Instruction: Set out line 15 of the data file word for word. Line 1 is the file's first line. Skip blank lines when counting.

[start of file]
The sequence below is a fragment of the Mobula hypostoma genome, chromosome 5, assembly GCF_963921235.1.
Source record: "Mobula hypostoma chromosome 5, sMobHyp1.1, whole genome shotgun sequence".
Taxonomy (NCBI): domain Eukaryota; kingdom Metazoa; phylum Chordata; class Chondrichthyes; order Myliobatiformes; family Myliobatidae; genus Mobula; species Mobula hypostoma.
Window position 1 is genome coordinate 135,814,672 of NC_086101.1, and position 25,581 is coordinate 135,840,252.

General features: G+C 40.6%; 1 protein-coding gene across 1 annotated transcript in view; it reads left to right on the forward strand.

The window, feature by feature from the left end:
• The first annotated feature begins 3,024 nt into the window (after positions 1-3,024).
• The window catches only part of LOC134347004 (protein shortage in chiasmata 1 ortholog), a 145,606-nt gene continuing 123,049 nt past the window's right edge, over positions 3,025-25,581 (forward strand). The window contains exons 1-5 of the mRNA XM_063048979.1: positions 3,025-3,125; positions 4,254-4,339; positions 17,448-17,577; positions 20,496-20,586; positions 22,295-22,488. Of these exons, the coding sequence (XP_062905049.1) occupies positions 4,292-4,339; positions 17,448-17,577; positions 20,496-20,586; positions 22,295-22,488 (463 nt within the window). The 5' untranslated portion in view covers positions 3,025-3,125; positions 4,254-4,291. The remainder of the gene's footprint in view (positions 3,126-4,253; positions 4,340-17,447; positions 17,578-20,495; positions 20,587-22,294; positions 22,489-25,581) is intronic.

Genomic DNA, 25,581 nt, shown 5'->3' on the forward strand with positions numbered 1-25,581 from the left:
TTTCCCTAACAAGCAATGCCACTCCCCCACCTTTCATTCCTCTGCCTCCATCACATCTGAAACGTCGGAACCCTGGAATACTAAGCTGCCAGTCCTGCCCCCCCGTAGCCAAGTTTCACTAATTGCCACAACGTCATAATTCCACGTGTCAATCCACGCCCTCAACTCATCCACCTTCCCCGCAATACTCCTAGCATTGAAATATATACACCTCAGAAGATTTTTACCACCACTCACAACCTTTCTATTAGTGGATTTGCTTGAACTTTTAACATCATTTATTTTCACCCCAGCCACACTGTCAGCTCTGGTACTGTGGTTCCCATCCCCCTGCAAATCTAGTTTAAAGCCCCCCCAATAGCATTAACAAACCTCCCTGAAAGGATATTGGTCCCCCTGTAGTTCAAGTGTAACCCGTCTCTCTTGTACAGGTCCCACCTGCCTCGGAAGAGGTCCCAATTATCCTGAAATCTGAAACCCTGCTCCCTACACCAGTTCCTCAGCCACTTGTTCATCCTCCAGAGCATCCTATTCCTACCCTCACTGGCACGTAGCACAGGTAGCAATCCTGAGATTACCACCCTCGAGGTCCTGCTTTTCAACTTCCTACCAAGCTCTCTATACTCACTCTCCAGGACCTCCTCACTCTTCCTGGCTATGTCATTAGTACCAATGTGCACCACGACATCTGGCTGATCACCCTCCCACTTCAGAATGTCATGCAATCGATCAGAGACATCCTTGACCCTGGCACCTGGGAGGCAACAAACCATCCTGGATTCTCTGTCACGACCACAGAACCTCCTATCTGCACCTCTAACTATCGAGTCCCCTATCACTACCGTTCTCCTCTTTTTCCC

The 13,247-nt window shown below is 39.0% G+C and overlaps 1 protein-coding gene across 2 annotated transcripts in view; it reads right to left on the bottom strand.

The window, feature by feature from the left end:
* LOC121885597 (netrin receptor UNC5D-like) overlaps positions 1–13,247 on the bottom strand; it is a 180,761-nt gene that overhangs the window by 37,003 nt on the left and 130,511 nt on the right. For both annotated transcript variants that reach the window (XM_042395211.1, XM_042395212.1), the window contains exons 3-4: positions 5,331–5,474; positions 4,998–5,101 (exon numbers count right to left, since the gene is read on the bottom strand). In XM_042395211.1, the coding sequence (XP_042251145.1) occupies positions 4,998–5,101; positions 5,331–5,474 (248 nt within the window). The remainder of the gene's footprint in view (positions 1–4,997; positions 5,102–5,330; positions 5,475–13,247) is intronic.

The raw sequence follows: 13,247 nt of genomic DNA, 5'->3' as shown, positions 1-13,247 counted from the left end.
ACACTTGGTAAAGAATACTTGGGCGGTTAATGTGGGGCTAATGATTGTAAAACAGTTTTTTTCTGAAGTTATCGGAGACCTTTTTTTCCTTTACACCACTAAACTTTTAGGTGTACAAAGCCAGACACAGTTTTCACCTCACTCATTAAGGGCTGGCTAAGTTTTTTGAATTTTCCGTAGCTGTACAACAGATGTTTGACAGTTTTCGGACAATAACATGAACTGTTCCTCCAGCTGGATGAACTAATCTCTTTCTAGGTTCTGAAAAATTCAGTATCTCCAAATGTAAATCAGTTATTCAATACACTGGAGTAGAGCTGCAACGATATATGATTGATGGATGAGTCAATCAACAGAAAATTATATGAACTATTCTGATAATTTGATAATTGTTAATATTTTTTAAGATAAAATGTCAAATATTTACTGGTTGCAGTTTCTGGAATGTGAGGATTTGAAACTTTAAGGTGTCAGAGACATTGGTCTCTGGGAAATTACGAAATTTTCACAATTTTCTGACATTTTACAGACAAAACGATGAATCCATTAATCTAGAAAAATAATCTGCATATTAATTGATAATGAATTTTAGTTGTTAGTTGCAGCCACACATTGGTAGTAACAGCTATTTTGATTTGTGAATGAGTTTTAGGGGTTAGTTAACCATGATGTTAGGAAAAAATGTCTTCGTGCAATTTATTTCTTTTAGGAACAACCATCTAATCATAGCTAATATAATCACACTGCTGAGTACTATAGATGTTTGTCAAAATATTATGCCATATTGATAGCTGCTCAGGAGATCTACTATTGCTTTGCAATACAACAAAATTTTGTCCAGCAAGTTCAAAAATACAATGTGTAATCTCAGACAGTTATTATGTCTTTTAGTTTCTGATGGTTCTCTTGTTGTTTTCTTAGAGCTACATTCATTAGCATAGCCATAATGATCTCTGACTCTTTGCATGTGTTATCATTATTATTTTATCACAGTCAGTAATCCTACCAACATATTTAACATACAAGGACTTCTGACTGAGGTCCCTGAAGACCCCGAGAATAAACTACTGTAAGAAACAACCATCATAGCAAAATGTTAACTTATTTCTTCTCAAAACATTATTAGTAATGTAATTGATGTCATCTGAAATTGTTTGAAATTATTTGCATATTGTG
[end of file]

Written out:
ACACTTGGTAAAGAATACTTGGGCGGTTAATGTGGGGCTAATGATTGTAAAACAGTTTTTTTCTGAAGTTATCGGAGACCTTTTTTTCCTTTACACCACTAAACTTTTAGGTGTACAAAGCCAGACACAGTTTTCACCTCACTCATTAAGGGCTGGCTAAGTTTTTTGAATTTTCCGTAGCTGTACAACAGATGTTTGACAGTTTTCGGACAATAACATGAACTGTTCCTCCAGCTGGATGAACTAATCTCTTTCTAGGTTCTGAAAAATTCAGTATCTCCAAATGTAAATCAGTTATTCAATACACTGGAGTAGAGCTGCAACGATATATGATTGATGGATGAGTCAATCAACAGAAAATTATATGAACTATTCTGATAATTTGATAATTGTTAATATTTTTTAAGATAAAATGTCAAATATTTACTGGTTGCAGTTTCTGGAATGTGAGGATTTGAAACTTTAAGGTGTCAGAGACATTGGTCTCTGGGAAATTACGAAATTTTCACAATTTTCTGACATTTTACAGACAAAACGATGAATCCATTAATCTAGAAAAATAATCTGCATATTAATTGATAATGAATTTTAGTTGTTAGTTGCAGCCACACATTGGTAGTAACAGCTATTTTGATTTGTGAATGAGTTTTAGGGGTTAGTTAACCATGATGTTAGGAAAAAATGTCTTCGTGCAATTTATTTCTTTTAGGAACAACCATCTAATCATAGCTAATATAATCACACTGCTGAGTACTATAGATGTTTGTCAAAATATTATGCCATATTGATAGCTGCTCAGGAGATCTACTATTGCTTTGCAATACAACAAAATTTTGTCCAGCAAGTTCAAAAATACAATGTGTAATCTCAGACAGTTATTATGTCTTTTAGTTTCTGATGGTTCTCTTGTTGTTTTCTTAGAGCTACATTCATTAGCATAGCCATAATGATCTCTGACTCTTTGCATGTGTTATCATTATTATTTTATCACAGTCAGTAATCCTACCAACATATTTAACATACAAGGACTTCTGACTGAGGTCCCTGAAGACCCCGAGAATAAACTACTGTAAGAAACAACCATCATAGCAAAATGTTAACTTATTTCTTCTCAAAACATTATTAGTAATGTAATTGATGTCATCTGAAATTGTTTGAAATTATTTGCATATTGTG